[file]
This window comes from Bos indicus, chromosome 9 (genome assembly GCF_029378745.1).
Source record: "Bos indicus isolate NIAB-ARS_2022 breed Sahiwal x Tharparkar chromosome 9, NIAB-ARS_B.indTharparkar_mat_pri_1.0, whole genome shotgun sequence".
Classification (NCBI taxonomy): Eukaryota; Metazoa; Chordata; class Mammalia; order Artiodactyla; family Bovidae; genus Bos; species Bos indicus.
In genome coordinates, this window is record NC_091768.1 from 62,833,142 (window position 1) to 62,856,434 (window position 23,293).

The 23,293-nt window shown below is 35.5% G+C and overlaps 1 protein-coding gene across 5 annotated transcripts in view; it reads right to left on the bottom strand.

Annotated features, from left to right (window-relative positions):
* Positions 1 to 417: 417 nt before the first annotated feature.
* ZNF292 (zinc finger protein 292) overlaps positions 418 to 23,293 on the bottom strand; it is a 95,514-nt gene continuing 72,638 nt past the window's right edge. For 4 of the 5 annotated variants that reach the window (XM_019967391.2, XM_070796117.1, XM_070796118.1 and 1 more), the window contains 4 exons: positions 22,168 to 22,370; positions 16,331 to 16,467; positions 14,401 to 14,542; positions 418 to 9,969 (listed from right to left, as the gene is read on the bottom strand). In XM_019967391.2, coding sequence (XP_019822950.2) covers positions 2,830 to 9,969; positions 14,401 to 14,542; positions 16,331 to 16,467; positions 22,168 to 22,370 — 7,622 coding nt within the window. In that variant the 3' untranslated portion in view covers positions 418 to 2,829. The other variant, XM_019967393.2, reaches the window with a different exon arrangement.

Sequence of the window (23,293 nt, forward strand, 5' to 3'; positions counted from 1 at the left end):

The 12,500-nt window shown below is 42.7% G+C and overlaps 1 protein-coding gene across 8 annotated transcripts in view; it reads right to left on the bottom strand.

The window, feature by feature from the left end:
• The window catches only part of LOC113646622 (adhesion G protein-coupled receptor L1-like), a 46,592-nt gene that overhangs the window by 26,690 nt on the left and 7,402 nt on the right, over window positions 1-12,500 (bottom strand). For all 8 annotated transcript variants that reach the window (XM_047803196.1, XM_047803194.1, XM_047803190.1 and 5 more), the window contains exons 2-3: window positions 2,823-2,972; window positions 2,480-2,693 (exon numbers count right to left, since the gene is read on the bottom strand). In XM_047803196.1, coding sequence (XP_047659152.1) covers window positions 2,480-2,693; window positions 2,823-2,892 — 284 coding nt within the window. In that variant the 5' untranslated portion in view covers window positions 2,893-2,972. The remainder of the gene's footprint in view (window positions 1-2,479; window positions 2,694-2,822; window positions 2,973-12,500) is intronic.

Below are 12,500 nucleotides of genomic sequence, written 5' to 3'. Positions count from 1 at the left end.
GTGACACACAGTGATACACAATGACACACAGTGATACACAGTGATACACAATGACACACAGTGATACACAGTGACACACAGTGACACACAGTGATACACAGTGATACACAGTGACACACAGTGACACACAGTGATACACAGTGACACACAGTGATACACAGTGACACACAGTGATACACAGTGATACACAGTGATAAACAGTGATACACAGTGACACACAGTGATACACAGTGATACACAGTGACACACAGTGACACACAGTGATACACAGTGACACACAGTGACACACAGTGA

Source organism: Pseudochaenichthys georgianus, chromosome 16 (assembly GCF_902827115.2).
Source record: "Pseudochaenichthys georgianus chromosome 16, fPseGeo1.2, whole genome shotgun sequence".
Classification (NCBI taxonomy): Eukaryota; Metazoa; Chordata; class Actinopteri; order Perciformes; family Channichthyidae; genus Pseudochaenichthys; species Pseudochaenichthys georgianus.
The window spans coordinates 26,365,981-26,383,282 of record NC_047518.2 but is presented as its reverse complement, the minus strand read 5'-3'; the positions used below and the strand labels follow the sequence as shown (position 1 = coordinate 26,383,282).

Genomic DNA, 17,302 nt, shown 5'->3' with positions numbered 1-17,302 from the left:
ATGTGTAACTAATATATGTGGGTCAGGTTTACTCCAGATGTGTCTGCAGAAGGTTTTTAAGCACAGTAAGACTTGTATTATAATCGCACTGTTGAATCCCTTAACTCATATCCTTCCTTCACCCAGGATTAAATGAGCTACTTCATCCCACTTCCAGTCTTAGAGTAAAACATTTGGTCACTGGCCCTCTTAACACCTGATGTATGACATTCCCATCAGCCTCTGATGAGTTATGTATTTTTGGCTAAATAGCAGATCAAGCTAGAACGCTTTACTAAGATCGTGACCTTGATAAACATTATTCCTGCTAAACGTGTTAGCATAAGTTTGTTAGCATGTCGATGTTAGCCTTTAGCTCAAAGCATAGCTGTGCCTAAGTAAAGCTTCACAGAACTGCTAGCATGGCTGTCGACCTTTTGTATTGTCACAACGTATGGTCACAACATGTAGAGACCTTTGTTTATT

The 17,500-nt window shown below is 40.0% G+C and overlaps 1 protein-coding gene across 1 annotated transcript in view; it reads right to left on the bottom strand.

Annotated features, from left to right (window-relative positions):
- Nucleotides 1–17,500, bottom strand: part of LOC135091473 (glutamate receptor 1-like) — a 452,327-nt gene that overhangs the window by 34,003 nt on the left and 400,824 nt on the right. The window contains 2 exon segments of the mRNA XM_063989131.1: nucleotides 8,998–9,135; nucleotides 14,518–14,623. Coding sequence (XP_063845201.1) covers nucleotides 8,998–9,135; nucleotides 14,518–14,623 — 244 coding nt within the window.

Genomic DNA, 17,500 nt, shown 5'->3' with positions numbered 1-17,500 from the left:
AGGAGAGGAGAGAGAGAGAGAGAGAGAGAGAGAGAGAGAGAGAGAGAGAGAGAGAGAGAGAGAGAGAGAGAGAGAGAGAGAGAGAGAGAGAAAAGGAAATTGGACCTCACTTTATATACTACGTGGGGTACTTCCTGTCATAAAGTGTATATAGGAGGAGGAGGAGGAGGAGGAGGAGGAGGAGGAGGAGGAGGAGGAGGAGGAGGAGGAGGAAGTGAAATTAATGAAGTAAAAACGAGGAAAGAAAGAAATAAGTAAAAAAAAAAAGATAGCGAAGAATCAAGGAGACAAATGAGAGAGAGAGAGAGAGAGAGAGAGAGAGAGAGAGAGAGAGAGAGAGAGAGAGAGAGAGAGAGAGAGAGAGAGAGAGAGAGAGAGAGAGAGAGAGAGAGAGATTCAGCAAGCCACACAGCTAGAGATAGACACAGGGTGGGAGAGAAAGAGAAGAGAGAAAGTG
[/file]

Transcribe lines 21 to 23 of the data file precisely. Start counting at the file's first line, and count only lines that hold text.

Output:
The 17,500-nt window shown below is 40.0% G+C and overlaps 1 protein-coding gene across 1 annotated transcript in view; it reads right to left on the bottom strand.

Annotated features, from left to right (window-relative positions):
- Nucleotides 1–17,500, bottom strand: part of LOC135091473 (glutamate receptor 1-like) — a 452,327-nt gene that overhangs the window by 34,003 nt on the left and 400,824 nt on the right. The window contains 2 exon segments of the mRNA XM_063989131.1: nucleotides 8,998–9,135; nucleotides 14,518–14,623. Coding sequence (XP_063845201.1) covers nucleotides 8,998–9,135; nucleotides 14,518–14,623 — 244 coding nt within the window.